James Blake’s Astonishing New Tour Rethinks The Solitary Piano Performance

What do you think the show will be like?

A friend asked, as we settled into our seats at the Theatre at the Ace Hotel, a seated, Gothic-style venue from the late 1920s that the hipster hotel had meticulously restored when they bought it. Straightfaced, I predicted possible guest stars (as modern rap show goers often do) hypothesizing that Kendrick Lamar, Travis Scott, and Vince Staples would roll through. And though at any other James Blake show those appearances are entirely possible — the English pianist and songwriter has collaborated with all of them and some of the other biggest names in the hip-hop world including Frank Ocean, Beyonce, Jay-Z — for this solo piano trek, his second tour of the year (the first, a traditional string of shows behind his new album Assume Form), the hour-long set is done in a remarkably different style. Purposefully so.

The only guest stars to take the stage were comedian opener and friend Neal Brennan, who batted a thousand making mincemeat of woke particulars but still struggled to receive the appropriate laughter from a non-comedy crowd, and Blake’s recent romantic partner, and British actress, model, and activist Jameela Jamil, who introduced both Brennan and Blake himself as de facto emcee for the night; James forgot to book one, she deadpanned, to scattered laughter, though the audience was delighted to see her. But the real delight began when Blake sat at a baby grand to play his meticulously produced gems as stripped back piano-man tunes, interjecting between songs to offer his thoughts and some background on each song.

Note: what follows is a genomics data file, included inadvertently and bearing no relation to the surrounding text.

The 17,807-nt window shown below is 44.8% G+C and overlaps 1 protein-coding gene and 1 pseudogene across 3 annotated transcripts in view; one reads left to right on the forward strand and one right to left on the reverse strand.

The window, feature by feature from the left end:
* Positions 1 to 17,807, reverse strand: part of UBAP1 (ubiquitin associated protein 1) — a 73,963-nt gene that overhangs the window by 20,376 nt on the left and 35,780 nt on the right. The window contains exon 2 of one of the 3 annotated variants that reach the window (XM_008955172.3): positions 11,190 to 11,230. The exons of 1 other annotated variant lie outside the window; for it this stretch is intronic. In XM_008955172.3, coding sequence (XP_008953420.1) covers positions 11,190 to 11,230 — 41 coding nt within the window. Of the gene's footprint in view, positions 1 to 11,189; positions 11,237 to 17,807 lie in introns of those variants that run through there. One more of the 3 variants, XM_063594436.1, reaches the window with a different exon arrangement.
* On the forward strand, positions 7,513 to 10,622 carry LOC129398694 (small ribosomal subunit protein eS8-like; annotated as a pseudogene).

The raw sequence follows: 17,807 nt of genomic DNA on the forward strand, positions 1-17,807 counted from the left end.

The first thing to be done away with was the breathless attention of the crowd, who, when they weren’t shuffling in and out of their seats more than any other seated show I’ve ever attended, sat rapt and silent through the first handful of songs, including the title track of Blake’s brilliant and still vastly underrated 2016 album, The Colour In Anything. He wasn’t, Blake insisted, a serious sort of artist who insisted on an intense atmosphere, and even wanted people to sing along, if they knew the words and felt the urge. Over the next few songs, many audience members agreed, often to the chagrin of their near neighbors — no one present, or perhaps on the planet, has a voice that rivals Blake’s.

When he would wind into the lyricless vocal runs that have often been his calling card, the tonality of his voice, live and without the veil of production, is so perfect it sometimes sounded like a violin, not a human voice. It’s no wonder, then, that musical giants like Frank Ocean and Shawn Carter have sought him out, not just for this, but his brilliant songwriting mind, as displayed on the spare cover of his own best-known song, “Retrograde,” and also within the careful analysis he applied to covers like Bill Withers’ “Hope She’ll Be Happier.”